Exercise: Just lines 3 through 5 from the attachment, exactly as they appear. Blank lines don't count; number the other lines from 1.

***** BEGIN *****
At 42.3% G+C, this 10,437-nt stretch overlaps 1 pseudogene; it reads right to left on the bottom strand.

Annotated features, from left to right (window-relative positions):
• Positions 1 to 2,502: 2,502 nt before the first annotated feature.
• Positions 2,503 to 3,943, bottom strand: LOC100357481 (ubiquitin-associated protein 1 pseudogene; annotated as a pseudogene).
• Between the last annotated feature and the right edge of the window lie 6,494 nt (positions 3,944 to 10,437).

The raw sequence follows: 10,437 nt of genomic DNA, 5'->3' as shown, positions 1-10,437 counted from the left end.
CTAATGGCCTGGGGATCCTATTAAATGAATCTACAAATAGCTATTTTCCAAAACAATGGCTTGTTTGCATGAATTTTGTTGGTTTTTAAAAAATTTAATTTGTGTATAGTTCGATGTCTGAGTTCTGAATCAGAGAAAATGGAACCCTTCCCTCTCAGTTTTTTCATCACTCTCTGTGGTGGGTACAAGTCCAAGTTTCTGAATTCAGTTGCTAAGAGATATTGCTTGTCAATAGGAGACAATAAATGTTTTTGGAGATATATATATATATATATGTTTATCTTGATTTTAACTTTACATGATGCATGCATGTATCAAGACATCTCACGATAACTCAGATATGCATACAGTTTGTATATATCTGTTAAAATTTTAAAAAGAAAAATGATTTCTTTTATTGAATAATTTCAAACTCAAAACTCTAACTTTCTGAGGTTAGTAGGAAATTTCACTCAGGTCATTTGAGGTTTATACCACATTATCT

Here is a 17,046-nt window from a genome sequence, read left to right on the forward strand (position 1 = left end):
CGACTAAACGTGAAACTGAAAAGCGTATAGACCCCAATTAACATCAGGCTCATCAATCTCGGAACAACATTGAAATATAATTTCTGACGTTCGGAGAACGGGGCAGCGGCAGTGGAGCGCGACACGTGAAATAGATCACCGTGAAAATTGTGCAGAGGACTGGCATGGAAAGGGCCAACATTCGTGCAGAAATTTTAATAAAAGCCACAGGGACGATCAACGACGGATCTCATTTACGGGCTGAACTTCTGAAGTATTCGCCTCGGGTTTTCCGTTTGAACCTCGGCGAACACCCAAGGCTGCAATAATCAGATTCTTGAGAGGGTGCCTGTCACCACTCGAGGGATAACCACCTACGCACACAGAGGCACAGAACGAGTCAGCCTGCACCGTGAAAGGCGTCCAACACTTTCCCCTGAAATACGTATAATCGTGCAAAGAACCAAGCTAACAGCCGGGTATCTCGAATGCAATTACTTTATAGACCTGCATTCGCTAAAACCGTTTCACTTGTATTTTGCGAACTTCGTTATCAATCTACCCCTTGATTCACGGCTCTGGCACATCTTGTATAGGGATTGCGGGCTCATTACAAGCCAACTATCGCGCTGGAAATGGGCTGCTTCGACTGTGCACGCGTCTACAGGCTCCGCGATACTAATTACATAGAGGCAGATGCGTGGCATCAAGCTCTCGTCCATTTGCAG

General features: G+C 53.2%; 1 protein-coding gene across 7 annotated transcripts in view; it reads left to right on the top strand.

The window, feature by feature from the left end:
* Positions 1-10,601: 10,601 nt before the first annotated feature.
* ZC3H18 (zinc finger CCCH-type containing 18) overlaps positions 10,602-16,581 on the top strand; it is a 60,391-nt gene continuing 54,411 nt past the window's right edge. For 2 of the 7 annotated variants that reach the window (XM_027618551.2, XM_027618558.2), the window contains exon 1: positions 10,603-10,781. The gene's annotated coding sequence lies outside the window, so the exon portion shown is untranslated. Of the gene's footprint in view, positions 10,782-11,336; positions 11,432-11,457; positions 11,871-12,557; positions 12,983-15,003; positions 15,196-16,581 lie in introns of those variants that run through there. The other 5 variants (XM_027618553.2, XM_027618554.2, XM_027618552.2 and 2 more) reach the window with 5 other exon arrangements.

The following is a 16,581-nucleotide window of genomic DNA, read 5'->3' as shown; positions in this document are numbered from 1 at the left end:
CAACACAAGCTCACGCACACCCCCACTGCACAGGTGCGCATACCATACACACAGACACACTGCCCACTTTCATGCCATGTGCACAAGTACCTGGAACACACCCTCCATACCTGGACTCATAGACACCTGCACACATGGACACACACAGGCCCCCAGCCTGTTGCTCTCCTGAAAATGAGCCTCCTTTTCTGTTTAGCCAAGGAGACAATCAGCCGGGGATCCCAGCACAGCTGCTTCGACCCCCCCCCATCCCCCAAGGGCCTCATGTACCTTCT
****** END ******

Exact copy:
• Positions 1 to 2,502: 2,502 nt before the first annotated feature.
• Positions 2,503 to 3,943, bottom strand: LOC100357481 (ubiquitin-associated protein 1 pseudogene; annotated as a pseudogene).
• Between the last annotated feature and the right edge of the window lie 6,494 nt (positions 3,944 to 10,437).